Framework vs. Platform
When we talk to customers, journalists and other people in the commerce industry, we sometimes get the feeling that there seems to be confusion regarding the terminology we use. Talking about a standard shop system is pretty straightforward, but what exactly is a framework and a platform and where are the differences? Like in so many similar cases, there are no clear-cut, universally accepted definitions that would withstand academic scrutiny. But for the sake of clarity, let’s try an explanation:
A framework could be compared to a skeleton which needs to get some „flesh“ attached to it. This programmatic flesh is usually provided by a specific application that links to and uses parts of the skeleton. So the actual work, ie. filling the holes and connecting the dots, is done by the application.
In programming, frameworks allow programmers to concentrate on the actual tasks they are faced with rather than to waste their time reinventing the wheel. Usually, frameworks are shipped with a set of predefined functions and classes. When using Spring (Java) or Symfony (PHP) for example, programmers do not need to think about things such as persistence, routing and session management too much because the work is done by standardized framework components.
The way to work with such a framework is usually to download the complete source-code, install it in a specific environment – eg. a LAMP stack in the case of PHP frameworks – and start writing the individual code. When the application is ready for production, it needs to be deployed to a hosting environment.
Examples for frameworks in the commerce industry are SAP hybris (Java) and Spryker (PHP).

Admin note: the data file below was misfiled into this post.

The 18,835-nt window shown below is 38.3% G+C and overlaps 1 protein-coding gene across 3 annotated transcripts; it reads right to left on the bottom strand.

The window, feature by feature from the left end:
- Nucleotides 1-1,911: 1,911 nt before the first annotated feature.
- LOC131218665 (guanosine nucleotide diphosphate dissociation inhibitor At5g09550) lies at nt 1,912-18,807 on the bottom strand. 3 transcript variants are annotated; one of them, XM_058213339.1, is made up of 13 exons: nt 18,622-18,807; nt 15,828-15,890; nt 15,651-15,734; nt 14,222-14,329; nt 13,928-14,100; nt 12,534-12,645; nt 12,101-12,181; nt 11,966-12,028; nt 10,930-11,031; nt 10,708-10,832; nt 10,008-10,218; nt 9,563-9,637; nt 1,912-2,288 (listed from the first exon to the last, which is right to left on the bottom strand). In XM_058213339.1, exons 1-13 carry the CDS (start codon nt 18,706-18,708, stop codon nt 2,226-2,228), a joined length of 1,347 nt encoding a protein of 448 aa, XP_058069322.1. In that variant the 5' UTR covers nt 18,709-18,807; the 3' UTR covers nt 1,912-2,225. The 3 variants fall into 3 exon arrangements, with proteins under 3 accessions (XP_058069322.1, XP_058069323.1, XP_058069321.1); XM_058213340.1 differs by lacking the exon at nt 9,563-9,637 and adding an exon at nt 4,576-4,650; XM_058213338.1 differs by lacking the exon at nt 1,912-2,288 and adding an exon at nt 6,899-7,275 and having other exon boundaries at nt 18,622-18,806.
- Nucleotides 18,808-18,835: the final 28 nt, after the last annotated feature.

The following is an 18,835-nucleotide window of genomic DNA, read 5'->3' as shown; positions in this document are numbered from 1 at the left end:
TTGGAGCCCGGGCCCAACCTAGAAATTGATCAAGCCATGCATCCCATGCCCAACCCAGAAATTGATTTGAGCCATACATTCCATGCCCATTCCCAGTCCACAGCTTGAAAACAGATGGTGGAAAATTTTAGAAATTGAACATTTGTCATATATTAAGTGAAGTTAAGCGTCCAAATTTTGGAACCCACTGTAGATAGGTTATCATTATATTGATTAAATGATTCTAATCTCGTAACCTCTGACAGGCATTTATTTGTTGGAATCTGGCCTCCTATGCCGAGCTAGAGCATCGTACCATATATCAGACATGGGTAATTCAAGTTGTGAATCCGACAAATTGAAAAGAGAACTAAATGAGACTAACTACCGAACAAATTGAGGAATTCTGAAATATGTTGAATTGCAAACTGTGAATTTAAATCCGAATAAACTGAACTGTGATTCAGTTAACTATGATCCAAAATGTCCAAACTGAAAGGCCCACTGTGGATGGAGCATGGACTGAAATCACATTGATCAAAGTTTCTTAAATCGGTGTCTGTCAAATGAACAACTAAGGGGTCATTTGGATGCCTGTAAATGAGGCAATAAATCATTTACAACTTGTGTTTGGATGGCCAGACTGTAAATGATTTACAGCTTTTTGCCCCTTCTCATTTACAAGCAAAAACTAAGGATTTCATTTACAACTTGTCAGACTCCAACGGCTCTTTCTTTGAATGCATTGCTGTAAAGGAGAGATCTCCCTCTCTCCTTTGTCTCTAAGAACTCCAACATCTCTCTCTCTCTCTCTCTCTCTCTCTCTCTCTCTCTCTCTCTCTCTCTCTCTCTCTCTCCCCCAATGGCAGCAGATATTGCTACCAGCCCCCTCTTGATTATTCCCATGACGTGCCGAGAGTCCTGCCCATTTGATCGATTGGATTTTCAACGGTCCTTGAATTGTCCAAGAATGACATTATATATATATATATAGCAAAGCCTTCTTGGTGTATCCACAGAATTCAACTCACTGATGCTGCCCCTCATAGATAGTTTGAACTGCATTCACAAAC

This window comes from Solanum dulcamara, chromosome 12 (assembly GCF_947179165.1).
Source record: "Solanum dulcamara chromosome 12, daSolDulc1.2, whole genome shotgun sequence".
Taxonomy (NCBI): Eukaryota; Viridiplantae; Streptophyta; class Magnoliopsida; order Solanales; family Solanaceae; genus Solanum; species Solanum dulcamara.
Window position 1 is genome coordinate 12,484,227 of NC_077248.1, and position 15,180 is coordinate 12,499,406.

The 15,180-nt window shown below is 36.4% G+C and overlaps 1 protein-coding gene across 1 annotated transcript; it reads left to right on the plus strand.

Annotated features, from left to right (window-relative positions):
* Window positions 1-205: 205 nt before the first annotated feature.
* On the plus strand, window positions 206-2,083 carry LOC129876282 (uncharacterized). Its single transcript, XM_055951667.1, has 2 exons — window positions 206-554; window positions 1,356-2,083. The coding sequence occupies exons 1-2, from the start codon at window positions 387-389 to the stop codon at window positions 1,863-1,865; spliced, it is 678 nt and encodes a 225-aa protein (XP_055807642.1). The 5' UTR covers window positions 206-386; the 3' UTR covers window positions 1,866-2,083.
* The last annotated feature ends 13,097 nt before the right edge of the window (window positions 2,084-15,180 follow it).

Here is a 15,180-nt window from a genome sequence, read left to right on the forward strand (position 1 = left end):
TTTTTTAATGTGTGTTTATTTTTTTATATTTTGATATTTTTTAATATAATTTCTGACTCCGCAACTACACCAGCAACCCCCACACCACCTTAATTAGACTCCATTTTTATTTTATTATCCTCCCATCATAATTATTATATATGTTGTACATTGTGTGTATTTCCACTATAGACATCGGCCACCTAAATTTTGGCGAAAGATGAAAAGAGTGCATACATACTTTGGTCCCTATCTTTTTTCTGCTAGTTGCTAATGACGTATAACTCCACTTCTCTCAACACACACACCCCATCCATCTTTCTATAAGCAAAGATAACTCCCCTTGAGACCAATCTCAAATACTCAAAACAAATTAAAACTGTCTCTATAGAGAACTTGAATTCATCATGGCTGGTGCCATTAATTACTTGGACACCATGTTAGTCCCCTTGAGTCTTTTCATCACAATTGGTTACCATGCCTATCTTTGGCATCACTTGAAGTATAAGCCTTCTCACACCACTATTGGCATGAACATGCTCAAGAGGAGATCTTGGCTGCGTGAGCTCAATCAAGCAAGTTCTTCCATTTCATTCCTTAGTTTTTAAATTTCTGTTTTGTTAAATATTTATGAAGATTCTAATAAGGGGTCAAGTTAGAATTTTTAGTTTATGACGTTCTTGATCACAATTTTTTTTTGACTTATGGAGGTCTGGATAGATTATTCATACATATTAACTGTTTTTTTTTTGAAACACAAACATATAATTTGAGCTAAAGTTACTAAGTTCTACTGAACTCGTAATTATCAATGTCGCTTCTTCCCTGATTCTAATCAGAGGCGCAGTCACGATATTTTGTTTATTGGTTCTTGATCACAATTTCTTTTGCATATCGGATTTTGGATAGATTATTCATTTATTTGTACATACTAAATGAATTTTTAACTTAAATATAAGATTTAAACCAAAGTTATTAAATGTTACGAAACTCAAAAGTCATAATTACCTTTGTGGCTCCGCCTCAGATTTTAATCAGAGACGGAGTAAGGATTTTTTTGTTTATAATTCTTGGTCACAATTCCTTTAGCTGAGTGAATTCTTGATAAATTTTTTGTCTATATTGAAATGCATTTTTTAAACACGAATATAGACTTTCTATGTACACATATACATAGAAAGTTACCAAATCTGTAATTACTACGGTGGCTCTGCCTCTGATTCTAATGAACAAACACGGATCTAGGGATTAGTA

A platform, on the other hand, provides both the hardware and the software tools needed to run an application – be it a standalone program or one which has been built on top of a framework. Mostly, it comes in the flavor of Platform-as-a-Service (PaaS), meaning that the code-base of the platform software itself is not distributed or licensed. Rather, it is part of a hosted solution running in a cloud which can be accessed via APIs or GUIs.
Typically, platforms are built as scalable multi-tenancy systems, providing access to many users at the same time, thus using economies of scale to be able to offer services with an affordable price tag. Developers can then use platforms such as force.com or Google App Engine to build and run their own applications. In many cases, these applications are more light-weight than standalone programs because most of the business logic is contained in the platform.
Working with a platform typically results in a two-part structure: on the one side, there is the specific application which contains all the project-specific code and which is hosted on its own. On the other side, there is the platform running in the cloud, which receives data from, calculates and returns data to the application according to the platform algorithms. Developers might either decide to shape the communication between both sides by using either direct API calls or an SDK (see below) to do all the heavy lifting.
Examples for platforms in the e-commerce space are Mozu and commercetools.
In order to make working with a platform more effective, platform providers typically offer one or more Software Development Kits (SDKs) for developers, written in various programming languages. In our context, these SDKs usually consist of a set of classes, utilities for debugging and sample code to make building a platform application easier.
As with frameworks (see above), developers download these SDKs to their system and start working locally. In contrast to frameworks, however, an SDK has no use on its own but is only helpful when writing applications for one particular software or platform. In other words, an SDK is only a tool to write an application, whereas a framework becomes part of an application.
Hopefully, this little excursion has helped you to get a bit more clarity about the terms which so often pop up in commerce blogs and discussions. Feel free to drop us a line if you’d like to comment on or add something to this post.
Also on this blog: more input regarding the differences between SaaS, PaaS and IaaS.
(Image by Nick Merritt, CC BY 2.0)